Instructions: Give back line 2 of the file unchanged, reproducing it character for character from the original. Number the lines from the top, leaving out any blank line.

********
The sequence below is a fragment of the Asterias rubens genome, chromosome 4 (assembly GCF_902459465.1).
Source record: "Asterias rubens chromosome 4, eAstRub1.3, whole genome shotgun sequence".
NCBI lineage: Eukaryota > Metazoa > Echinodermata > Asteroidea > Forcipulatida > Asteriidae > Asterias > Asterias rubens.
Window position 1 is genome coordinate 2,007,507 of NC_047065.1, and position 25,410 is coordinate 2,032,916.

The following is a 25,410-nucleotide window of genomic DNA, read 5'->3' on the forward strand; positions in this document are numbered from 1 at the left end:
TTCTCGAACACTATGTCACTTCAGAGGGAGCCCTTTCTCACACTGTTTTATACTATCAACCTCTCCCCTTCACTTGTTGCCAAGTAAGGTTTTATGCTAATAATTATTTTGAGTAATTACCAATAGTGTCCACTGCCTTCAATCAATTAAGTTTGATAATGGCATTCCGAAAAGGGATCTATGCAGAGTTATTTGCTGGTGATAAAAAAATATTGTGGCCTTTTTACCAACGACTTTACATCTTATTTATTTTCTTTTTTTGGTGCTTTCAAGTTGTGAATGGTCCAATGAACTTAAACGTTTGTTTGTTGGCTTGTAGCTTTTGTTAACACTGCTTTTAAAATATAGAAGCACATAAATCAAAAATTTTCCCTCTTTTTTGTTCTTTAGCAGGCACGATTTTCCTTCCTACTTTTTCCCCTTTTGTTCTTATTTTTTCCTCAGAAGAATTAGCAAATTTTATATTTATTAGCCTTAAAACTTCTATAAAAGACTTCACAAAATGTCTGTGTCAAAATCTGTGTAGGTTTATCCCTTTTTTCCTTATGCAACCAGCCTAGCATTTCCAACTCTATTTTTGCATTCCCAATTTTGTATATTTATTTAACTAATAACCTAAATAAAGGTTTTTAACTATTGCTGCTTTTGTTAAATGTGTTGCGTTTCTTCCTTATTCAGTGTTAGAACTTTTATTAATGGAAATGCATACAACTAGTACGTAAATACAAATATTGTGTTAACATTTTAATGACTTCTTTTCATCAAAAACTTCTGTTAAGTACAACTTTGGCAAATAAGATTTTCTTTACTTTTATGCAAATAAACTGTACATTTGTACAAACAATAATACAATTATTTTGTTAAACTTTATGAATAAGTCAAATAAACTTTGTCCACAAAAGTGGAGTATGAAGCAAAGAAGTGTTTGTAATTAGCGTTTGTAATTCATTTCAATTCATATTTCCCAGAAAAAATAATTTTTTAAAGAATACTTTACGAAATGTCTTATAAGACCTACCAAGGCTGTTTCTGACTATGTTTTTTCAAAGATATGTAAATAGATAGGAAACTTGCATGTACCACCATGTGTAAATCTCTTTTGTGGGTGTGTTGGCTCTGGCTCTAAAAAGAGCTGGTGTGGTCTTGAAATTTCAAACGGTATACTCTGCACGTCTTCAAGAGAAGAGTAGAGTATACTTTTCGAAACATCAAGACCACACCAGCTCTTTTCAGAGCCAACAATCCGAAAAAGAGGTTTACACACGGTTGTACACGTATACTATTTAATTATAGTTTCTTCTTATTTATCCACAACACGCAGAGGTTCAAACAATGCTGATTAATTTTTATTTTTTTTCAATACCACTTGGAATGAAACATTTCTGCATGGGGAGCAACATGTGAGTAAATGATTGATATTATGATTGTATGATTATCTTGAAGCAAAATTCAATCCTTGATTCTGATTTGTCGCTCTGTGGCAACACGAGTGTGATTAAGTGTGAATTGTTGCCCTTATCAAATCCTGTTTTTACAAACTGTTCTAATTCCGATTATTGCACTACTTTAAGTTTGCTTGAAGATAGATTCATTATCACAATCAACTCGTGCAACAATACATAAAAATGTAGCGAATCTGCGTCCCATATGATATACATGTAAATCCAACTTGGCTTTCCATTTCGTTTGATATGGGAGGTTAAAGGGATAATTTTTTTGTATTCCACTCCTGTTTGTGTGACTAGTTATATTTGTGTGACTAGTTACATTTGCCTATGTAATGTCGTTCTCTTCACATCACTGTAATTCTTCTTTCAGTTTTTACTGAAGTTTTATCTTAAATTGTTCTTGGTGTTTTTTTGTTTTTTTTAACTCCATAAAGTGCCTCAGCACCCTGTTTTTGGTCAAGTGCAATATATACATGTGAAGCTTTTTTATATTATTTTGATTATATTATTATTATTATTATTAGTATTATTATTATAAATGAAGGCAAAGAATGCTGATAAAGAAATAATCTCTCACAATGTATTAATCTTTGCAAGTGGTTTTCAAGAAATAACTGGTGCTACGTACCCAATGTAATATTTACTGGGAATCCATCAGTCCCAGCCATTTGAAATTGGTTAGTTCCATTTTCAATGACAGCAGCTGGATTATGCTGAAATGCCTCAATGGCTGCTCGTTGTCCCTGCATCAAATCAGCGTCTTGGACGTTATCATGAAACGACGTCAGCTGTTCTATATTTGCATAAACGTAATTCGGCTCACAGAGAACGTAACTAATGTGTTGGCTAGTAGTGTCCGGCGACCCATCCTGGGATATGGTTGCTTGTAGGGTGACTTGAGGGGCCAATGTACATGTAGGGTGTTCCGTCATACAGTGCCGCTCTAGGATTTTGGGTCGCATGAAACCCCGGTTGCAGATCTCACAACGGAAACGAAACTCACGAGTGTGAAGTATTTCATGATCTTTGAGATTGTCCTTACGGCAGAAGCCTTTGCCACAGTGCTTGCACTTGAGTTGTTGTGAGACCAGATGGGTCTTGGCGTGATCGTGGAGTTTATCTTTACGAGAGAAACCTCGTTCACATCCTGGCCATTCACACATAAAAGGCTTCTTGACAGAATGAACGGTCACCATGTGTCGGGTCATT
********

Source record: "Asterias rubens chromosome 4, eAstRub1.3, whole genome shotgun sequence".